int numDevs = 0;
cudaGetNumDevices(&numDevs);
...
float result = 0.f;
for (int d = 0; d < numDevs; d++) {
    cudaSetDevice(d);
    device_vector<float> vecA(h_vecA + d*(n/d), h_vecA + (d+1)*(n/d)-1);
    device_vector<float> vecB(h_vecB + d*(n/d), h_vecB + (d+1)*(n/d)-1);
    result += thrust::inner_product(vecA.begin(), vecA.end(), vecB.begin(), 0.f);
}

(I admit that the indexing above is not correct if n is not an even multiple of numDevs, but I'll leave fixing that as an exercise for the reader. :)

This is simple, and is a great start. Get it working first, then optimize.

Once you have it working, if all you are doing on the devices is dot products, you will find you are bandwidth bound -- mostly by PCI-e, and you also won't get concurrency between the devices because thrust::inner_product is synchronous due to the read back to return the result.. So you could use cudaMemcpyAsync (the device_vector constructor will use cudaMemcpy). But the easier and likely more efficient approach would be to use "zero copy" -- directly access host memory (also discussed in the multi-gpu programming presentation linked above). Since all you are doing is reading each value once and adding it to the sum (the parallel reuse happens in a shared memory copy), you might as well read it from the host directly rather than copying it from host to device, and then reading it from the device memory in the kernel. Also, you would want asynchronous launches of the kernel on each GPU, to ensure maximum concurrency.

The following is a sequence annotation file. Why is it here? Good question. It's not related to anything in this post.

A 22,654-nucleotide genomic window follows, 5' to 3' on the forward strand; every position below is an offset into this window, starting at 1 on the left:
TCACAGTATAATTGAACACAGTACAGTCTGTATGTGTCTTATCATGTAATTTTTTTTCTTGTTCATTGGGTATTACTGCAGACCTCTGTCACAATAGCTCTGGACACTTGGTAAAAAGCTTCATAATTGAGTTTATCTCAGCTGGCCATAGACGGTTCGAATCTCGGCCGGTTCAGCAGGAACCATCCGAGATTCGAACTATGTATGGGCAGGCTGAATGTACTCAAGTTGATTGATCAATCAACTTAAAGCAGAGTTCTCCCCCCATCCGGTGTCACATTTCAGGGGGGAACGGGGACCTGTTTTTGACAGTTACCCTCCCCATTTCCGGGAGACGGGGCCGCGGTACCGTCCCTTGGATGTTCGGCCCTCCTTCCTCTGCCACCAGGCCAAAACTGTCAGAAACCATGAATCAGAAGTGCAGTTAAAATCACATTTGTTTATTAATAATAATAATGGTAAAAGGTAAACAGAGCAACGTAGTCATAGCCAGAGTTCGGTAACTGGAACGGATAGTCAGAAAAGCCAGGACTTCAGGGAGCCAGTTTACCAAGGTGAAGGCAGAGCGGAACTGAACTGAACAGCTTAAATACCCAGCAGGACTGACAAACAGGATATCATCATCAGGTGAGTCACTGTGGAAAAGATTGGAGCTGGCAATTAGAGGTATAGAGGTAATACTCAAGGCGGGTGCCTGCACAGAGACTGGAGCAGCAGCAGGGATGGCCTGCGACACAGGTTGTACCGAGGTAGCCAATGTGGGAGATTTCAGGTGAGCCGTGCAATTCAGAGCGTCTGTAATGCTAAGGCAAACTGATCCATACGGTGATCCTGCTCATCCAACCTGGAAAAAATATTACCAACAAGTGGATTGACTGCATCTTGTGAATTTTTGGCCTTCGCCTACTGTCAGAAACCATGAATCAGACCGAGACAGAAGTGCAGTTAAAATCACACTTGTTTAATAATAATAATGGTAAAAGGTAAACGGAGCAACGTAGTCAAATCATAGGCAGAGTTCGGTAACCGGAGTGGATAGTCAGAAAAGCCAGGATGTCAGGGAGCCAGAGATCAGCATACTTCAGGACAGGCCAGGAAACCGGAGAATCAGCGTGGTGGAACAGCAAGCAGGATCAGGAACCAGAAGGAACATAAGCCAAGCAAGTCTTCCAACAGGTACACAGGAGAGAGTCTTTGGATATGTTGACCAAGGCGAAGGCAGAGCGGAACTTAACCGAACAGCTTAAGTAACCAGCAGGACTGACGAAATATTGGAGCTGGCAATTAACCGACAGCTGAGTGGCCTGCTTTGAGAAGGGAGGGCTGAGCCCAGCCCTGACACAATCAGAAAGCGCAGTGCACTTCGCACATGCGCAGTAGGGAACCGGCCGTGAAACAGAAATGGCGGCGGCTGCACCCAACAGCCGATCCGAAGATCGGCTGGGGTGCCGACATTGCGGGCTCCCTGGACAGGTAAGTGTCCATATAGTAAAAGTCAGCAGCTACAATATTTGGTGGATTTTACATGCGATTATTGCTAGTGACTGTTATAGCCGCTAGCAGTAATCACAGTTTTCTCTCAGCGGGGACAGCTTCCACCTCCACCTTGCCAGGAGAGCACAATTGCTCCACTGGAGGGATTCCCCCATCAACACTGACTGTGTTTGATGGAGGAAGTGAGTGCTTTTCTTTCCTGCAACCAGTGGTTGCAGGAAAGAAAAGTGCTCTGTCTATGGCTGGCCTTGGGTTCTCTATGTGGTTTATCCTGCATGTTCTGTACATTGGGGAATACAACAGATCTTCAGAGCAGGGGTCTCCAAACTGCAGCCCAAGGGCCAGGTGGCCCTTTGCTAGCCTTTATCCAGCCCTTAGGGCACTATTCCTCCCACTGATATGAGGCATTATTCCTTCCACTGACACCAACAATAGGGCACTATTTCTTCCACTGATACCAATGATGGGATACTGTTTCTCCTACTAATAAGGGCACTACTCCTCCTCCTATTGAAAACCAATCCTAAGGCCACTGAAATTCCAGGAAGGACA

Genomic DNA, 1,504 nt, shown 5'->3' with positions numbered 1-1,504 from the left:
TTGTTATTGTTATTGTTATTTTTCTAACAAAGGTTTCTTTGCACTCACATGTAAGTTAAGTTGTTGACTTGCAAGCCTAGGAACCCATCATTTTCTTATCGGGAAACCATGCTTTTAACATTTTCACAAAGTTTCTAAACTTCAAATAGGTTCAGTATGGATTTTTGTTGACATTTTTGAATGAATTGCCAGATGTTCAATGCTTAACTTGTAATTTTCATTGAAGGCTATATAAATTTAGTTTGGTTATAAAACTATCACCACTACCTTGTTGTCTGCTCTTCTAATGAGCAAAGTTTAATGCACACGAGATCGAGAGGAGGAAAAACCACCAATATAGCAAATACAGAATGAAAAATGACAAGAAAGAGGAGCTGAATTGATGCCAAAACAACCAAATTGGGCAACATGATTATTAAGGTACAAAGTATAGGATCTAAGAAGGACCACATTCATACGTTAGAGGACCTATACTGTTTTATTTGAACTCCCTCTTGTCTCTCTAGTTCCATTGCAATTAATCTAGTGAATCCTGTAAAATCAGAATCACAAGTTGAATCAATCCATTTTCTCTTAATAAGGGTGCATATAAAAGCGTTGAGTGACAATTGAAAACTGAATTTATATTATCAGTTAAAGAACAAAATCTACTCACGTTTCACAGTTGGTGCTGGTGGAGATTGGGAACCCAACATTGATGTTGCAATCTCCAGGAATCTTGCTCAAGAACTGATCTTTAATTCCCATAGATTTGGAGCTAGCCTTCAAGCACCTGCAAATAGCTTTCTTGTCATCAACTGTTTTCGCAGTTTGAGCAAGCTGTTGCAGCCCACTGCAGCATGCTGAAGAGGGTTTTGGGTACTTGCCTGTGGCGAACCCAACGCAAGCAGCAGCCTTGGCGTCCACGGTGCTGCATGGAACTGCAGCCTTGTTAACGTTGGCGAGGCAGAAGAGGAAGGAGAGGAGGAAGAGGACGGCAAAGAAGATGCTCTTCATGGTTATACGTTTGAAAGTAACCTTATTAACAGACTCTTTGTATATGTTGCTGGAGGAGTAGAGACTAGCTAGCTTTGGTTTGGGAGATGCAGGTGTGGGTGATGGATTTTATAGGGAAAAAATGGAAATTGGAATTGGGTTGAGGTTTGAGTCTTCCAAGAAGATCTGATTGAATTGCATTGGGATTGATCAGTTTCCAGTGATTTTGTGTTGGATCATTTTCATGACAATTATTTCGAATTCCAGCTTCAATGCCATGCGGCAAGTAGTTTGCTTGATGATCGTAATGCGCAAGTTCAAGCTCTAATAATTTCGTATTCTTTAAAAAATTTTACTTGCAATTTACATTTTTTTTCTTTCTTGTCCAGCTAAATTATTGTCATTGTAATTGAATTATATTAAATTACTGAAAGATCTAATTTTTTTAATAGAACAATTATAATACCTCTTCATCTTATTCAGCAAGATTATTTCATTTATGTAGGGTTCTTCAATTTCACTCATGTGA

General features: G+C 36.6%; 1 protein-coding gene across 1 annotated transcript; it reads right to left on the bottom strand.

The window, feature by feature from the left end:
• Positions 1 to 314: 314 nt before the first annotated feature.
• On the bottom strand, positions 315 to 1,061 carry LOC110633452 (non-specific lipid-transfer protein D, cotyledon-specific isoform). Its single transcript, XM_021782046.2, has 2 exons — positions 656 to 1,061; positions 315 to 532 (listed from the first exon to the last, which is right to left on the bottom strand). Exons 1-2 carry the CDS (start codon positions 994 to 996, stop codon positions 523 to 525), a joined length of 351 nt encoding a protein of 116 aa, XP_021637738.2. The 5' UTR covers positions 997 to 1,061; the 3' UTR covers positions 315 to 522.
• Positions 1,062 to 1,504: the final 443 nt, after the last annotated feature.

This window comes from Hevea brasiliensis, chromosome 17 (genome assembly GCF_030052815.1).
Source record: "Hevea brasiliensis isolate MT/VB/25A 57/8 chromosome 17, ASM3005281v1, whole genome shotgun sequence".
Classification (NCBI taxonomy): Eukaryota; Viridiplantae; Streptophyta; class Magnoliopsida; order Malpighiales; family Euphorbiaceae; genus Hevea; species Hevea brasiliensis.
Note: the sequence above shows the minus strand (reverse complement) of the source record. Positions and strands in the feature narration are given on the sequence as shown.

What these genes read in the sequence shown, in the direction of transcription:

You could do something like this:

int bytes = sizeof(float) * n;
cudaHostAlloc(h_vecA, bytes, cudaHostAllocMapped | cudaHostAllocPortable);
cudaHostAlloc(h_vecB, bytes, cudaHostAllocMapped | cudaHostAllocPortable);
cudaHostAlloc(results, numDevs * sizeof(float), cudaHostAllocMapped | cudaHostAllocPortable);
// ... then fill your input arrays h_vecA and h_vecB


for (int d = 0; d < numDevs; d++) {
    cudaSetDevice(d);
    cudaEventCreate(event[d]));
    cudaHostGetDevicePointer(&dptrsA[d], h_vecA, 0);
    cudaHostGetDevicePointer(&dptrsB[d], h_vecB, 0);
    cudaHostGetDevicePointer(&dresults[d], results, 0);
}

...

for (int d = 0; d < numDevs; d++) {
    cudaSetDevice(d);
    int first = d * (n/d);
    int last   = (d+1)*(n/d)-1;
    my_inner_product<<<grid, block>>>(&dresults[d], 
                                      vecA+first,